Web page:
It was the organic harvest seen 'round the world. This past month, first lady Michelle Obama and some Washington D.C. elementary school students tromped out to the White House lawn and harvested 73 pounds of lettuce, 12 pounds of snap peas and one cucumber from the Presidential mansion's new certified organic vegetable garden. Their bounty was brought inside, where Obama and the students helped White House chefs prepare lunch.
The White House vegetable garden has been an important symbol for the new administration, signaling first couple's support for local, organic and sustainable agriculture. (It was an important enough symbol that the Mid America CropLife Association, an agribusiness media group, sent the White House a letter asking the first lady to give chemical fertilizers and pesticides a fair try.)
"Now that's a commitment and a statement," said Mark Kastel, codirector of the Cornucopia Institute, a national organic watchdog representing family farmers. Kastel contrasted that to Ronald Reagan's order to remove the solar panels installed by Jimmy Carter on the White House roof when he took office.
But is President Obama taking more than just symbolic steps? Six months into his first term, have his policies shown a real commitment to sustainable and organic farming? And more specifically, are wineries that embrace such methods being helped by the new president?
In Washington, money and appointments speak loudest. When Obama unveiled his budget proposal, he promised to almost double the resources devoted to organic agriculture. According to a USDA spokesman, the president "called for $2.8 million more for the 2010 budget, a 72 percent increase in the National Organic Program budget." While the budget is still working its way through Congress, it looks like the National Organic Program will be allocated $6.7 million, a significant boost from $3.9 million. The organic transition program, which provides funds for various research projects, may get a major increase to $5 million from $1.8 million.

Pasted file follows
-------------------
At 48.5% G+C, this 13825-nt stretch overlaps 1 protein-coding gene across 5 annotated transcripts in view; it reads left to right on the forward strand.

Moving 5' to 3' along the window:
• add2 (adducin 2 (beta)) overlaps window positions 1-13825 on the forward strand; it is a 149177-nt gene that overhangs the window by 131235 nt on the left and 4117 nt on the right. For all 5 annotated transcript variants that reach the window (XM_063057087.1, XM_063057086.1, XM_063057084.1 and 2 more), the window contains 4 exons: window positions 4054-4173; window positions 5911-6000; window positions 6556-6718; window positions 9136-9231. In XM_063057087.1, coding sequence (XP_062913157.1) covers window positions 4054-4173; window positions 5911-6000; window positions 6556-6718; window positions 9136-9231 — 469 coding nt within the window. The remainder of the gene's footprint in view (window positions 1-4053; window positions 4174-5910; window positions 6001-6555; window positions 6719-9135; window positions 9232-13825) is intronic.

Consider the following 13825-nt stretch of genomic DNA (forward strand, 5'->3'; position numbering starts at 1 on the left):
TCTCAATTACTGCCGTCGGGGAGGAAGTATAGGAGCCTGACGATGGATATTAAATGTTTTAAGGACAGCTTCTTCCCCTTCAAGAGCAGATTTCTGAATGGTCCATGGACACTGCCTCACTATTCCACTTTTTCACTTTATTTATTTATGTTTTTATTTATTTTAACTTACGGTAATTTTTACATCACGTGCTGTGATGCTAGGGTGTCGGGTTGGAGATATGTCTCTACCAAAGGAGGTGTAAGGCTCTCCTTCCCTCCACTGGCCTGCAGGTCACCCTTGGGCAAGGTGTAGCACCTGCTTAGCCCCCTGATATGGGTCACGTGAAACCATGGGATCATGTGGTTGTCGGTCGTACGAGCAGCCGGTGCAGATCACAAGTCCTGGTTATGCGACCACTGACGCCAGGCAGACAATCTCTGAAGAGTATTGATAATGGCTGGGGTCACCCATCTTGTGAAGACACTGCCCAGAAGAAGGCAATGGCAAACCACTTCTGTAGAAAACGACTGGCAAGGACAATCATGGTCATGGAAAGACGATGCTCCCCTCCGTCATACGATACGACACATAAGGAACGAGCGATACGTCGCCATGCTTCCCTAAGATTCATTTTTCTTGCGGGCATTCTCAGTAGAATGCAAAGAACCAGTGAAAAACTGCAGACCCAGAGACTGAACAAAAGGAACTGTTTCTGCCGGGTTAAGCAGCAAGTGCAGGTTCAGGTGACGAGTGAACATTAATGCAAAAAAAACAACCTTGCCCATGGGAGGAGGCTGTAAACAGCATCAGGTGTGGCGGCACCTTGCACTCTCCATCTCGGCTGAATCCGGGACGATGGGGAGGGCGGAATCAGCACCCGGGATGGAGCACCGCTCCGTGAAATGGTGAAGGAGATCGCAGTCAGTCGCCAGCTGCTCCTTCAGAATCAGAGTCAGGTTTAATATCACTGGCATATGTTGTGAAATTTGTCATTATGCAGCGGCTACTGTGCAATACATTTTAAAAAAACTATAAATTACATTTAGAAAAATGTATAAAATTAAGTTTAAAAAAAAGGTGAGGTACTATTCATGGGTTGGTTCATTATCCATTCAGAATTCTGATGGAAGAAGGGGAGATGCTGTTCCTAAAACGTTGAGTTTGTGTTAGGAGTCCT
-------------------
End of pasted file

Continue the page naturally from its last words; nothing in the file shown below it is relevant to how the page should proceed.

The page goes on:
While Obama's Agriculture Secretary, former Iowa Gov. Tom Vilsack, has a reputation for being friendly to big agribusiness, he chose a deputy who is considered by many to be a champion of the organic movement, Tufts University professor of nutritional sciences Kathleen Merrigan. And Vilsack has pleasantly surprised organic advocates so far.
"Vilsack ripped up part of the plaza in front of the USDA office and planted a certified organic garden and sent a message to USDA offices around the nation recommending that they do the same," said Kastel. "This is a powerful message that causes us to be optimistic."
For farms and wineries looking for proof of that message, the administration is proposing increased funding for several programs, such as the Organic Certification Cost Share Program, in which federal funds are provided to help defray the sometimes substantial costs of organic certification, the Organic Conversion/Transition Program, which provided $50 million in federal funding for farmers to make the transition to organic farming methods, and the Crop Insurance Reform for Organic Farms, to name a few.